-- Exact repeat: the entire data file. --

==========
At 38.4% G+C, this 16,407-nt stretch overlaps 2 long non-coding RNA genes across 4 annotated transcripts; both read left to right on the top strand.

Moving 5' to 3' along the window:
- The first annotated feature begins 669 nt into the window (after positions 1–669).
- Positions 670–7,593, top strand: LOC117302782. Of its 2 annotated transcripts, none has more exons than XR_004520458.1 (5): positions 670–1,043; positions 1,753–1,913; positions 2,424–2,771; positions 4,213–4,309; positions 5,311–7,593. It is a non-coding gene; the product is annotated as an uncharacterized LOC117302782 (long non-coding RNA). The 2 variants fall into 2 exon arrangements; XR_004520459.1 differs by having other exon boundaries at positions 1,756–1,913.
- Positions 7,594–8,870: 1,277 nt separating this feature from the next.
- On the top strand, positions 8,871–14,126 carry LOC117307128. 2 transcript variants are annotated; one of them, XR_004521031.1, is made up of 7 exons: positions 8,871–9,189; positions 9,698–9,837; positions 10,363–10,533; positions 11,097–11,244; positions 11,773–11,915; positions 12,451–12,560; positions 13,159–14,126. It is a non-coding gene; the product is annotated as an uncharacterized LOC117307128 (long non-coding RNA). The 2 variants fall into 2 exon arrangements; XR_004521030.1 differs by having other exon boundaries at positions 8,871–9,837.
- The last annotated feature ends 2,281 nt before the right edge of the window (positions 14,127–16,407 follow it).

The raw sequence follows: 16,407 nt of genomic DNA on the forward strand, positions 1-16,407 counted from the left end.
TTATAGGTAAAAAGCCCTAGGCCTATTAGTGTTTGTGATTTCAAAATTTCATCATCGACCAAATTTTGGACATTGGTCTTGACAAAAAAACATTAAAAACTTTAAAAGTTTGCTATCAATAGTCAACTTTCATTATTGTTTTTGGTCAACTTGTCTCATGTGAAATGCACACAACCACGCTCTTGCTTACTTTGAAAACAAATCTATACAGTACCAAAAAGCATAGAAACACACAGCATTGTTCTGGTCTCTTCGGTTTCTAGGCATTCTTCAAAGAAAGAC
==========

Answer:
At 38.4% G+C, this 16,407-nt stretch overlaps 2 long non-coding RNA genes across 4 annotated transcripts; both read left to right on the top strand.

Moving 5' to 3' along the window:
- The first annotated feature begins 669 nt into the window (after positions 1–669).
- Positions 670–7,593, top strand: LOC117302782. Of its 2 annotated transcripts, none has more exons than XR_004520458.1 (5): positions 670–1,043; positions 1,753–1,913; positions 2,424–2,771; positions 4,213–4,309; positions 5,311–7,593. It is a non-coding gene; the product is annotated as an uncharacterized LOC117302782 (long non-coding RNA). The 2 variants fall into 2 exon arrangements; XR_004520459.1 differs by having other exon boundaries at positions 1,756–1,913.
- Positions 7,594–8,870: 1,277 nt separating this feature from the next.
- On the top strand, positions 8,871–14,126 carry LOC117307128. 2 transcript variants are annotated; one of them, XR_004521031.1, is made up of 7 exons: positions 8,871–9,189; positions 9,698–9,837; positions 10,363–10,533; positions 11,097–11,244; positions 11,773–11,915; positions 12,451–12,560; positions 13,159–14,126. It is a non-coding gene; the product is annotated as an uncharacterized LOC117307128 (long non-coding RNA). The 2 variants fall into 2 exon arrangements; XR_004521030.1 differs by having other exon boundaries at positions 8,871–9,837.
- The last annotated feature ends 2,281 nt before the right edge of the window (positions 14,127–16,407 follow it).

The raw sequence follows: 16,407 nt of genomic DNA on the forward strand, positions 1-16,407 counted from the left end.
TTATAGGTAAAAAGCCCTAGGCCTATTAGTGTTTGTGATTTCAAAATTTCATCATCGACCAAATTTTGGACATTGGTCTTGACAAAAAAACATTAAAAACTTTAAAAGTTTGCTATCAATAGTCAACTTTCATTATTGTTTTTGGTCAACTTGTCTCATGTGAAATGCACACAACCACGCTCTTGCTTACTTTGAAAACAAATCTATACAGTACCAAAAAGCATAGAAACACACAGCATTGTTCTGGTCTCTTCGGTTTCTAGGCATTCTTCAAAGAAAGAC